What is a short sale?A short sale is a transaction in which the lender, or lenders, agree to accept less than the mortgage amount owed by the current homeowner. In some cases, the difference is
What is the difference in buying a Short Sale vs by Foreclosure?
Dated: January 8 2020
What is a short sale?
A short sale is a transaction in which the lender, or lenders, agree to accept less than the mortgage amount owed by the current homeowner. In some cases, the difference is forgiven by the lender, and in other cases the homeowner must make arrangements with the lender to pay the remaining balance of the mortgage. Since a short sale generally costs the lender less than a foreclosure, it can be a viable way for a lender to minimize its losses. A short sale can also be the best option for a homeowners who are “upside down” on mortgages because a short sale may not hurt their credit history as much as a foreclosure. As a result, homeowners may qualify for another mortgage sooner once they get back on their feet financially.
I'm in the market for a home and I think I want to buy a short sale or a foreclosure. Tell me what that means for me?
The common factor between a short sale and a foreclosure is the bank (or lender) is involved in the decision making process of If, when and how the home may be sold. But other than the lender being involved, there are some major differences between purchasing a short sale and purchasing a foreclosed home. Continue reading for some key differences between the two.
In a short sale, the individual owner(s) still technically own the home. The owners have a balance on their mortgage that is more than what the home is worth. The sellers are "short" the amount of money needed to pay off the balance of their mortgage upon the sale. So even though the individual still own the property, they need a third party approval from the bank in order to sell the property at a lesser amount that what is owed. So in a short sale, the seller must approve the sale AND the lender must approve the sale.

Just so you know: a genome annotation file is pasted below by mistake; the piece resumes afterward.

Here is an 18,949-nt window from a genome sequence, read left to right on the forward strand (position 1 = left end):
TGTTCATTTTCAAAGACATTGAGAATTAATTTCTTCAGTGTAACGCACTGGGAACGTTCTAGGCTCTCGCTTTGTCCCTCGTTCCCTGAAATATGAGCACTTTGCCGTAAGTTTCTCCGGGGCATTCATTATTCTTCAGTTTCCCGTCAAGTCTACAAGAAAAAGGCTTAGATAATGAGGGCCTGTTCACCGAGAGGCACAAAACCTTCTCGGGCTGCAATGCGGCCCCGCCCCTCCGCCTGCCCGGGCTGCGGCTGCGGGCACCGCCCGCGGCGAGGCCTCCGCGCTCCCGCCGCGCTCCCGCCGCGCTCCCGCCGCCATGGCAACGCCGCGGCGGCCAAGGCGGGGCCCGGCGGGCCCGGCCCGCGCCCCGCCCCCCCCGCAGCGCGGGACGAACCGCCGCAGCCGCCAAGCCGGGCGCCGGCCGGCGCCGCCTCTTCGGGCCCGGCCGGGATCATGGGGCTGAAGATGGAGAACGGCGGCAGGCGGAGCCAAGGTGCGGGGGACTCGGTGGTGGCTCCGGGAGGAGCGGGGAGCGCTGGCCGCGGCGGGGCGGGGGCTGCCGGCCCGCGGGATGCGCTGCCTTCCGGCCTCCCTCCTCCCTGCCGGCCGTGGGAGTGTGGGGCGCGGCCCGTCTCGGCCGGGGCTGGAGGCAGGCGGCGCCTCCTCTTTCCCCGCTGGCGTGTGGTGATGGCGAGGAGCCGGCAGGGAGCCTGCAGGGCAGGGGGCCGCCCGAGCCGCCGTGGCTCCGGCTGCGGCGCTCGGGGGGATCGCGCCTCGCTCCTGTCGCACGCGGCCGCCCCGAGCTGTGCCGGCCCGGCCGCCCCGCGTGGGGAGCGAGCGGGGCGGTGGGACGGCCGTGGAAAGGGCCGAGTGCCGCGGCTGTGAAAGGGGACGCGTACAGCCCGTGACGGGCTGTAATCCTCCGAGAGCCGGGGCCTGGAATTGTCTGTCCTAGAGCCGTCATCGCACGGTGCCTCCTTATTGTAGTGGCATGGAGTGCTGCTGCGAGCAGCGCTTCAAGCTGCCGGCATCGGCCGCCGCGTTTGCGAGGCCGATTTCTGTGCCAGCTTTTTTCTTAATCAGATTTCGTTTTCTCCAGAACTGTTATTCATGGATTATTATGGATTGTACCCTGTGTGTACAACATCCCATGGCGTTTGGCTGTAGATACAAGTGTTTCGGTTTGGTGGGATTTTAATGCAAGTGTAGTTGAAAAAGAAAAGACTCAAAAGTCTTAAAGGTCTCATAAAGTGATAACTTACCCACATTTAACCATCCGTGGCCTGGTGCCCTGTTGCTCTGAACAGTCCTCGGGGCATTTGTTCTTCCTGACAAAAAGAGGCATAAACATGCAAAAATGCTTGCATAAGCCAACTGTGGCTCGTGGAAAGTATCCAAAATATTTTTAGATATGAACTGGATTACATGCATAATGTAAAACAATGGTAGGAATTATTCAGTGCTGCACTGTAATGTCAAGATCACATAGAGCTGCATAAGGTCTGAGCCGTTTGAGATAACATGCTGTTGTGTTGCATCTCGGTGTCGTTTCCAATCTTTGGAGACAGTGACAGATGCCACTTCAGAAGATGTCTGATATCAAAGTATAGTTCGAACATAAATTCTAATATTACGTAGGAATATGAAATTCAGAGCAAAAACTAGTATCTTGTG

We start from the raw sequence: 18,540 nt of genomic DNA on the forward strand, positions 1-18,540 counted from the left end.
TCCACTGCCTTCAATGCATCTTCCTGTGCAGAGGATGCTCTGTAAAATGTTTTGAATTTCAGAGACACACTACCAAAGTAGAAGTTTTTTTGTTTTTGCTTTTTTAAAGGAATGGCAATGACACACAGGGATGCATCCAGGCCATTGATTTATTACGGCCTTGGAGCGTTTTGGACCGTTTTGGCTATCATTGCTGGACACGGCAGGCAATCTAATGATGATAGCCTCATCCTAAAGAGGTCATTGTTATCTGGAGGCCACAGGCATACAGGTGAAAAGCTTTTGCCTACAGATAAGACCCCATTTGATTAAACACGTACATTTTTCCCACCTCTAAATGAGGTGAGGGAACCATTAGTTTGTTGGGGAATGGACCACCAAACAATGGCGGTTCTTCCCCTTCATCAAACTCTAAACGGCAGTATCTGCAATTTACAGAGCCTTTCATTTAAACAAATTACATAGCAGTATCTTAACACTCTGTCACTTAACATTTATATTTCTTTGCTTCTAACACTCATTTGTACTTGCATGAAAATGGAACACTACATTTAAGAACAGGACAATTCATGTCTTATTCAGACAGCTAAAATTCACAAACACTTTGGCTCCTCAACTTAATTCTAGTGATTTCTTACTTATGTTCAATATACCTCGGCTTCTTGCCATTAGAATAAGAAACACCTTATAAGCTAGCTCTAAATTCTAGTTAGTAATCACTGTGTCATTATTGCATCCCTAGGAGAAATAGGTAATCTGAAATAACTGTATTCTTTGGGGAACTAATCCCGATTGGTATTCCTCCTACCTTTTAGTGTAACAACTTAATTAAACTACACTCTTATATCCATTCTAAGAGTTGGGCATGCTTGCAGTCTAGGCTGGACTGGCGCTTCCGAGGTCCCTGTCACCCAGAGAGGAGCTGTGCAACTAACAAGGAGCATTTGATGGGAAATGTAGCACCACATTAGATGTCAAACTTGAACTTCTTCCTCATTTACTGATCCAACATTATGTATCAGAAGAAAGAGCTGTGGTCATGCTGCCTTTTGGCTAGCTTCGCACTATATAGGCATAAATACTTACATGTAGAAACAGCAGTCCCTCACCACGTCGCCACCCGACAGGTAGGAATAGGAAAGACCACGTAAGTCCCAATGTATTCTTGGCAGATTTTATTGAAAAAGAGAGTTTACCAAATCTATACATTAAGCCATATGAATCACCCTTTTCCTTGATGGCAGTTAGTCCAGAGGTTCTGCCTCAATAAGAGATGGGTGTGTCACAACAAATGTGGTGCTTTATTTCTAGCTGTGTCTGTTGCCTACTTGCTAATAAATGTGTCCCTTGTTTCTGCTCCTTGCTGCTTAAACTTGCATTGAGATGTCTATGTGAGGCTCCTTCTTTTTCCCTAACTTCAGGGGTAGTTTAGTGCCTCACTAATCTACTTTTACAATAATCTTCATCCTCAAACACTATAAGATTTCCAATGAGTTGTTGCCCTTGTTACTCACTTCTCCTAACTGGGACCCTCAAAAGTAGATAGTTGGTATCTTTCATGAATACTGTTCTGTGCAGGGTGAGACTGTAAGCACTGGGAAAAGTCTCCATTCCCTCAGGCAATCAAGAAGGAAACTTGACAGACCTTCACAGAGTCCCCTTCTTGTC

A "short sale" can (and probably will) take a long time. Short sales take a lot of paper work, explanations, appraisals, mulitple departments reviewing the file and a host of other things that slow down the process. It is a tedious process and if you have a timeline in which you must be in a home......a short sale is NOT for you. If you do not have paitience, a short sale is not for you. I've seen scenarios where the bank can respond within just a couple days and some that respond in 30-60 days. I've actually had some offers that have never gotten a response back from the lender. However, in most cases, my buyers just get tired of waiting, see new listings that come available and forget about the short sale and just move on. There is the rare occasion where homes are sold with an "approved short sale" price that the lender is willing to take. An offer at that price will be an offer that the lender and seller should approve and, in this scenario, should speed up the short sale process.
A home that is has truly been foreclosed on and has finished the foreclosure process can have a much easier process to purchase. Although the purchase process will differ from foreclosure to foreclosure, as the buyer, you are dealing with the lender (who is also the seller of the home) directly and usually their response time to offers are more immediate (compared to a short sale). In addition, you can expect the seller to agree to pay some portion of closing costs on a foreclosure. However, what you should expect are slightly different terms and timelines once you are under contract. Although the initial contract used to make the offer on a foreclosed property may be standard, it is highly likely that the seller will require you to sign an addendum that will materially change the terms of the initial contract you submitted. These changes are designed to protect the seller. So it will be important to reivew the terms in the addendum closely with your agent prior to moving forward with the purchase. You should be able to take the time needed to inspect a foreclosure, however it is unlikely that the seller will favorably respond to requests for repairs. For this reason, the type of financing you are preapproved for you could be very important when purchasing a foreclosed home.
What are some benefits of buying a short sale or a foreclosure?
Patience can pay off. Often times purchasing a short sale and a foreclosure means you will walk into your home with some equity. The price you will pay will be lower than what the home would have cost if it was a market sale. The amount of equity you have will depend on the price you ultimately paid for the house or how much you upgrade and improve the condition of the home. It's possible that you can increase the equity even further very quickly and can turn around sell the home for a profit.
For more information and insight into the purchasing a short sale or a foreclosed home, give me a call at (803) 409-9737 or feel free to send me an email at firstname.lastname@example.org. Finally, if find yourself behind on your mortgage payments and think that a short sale may be your option in order to prevent a foreclosure, please contact me immediately.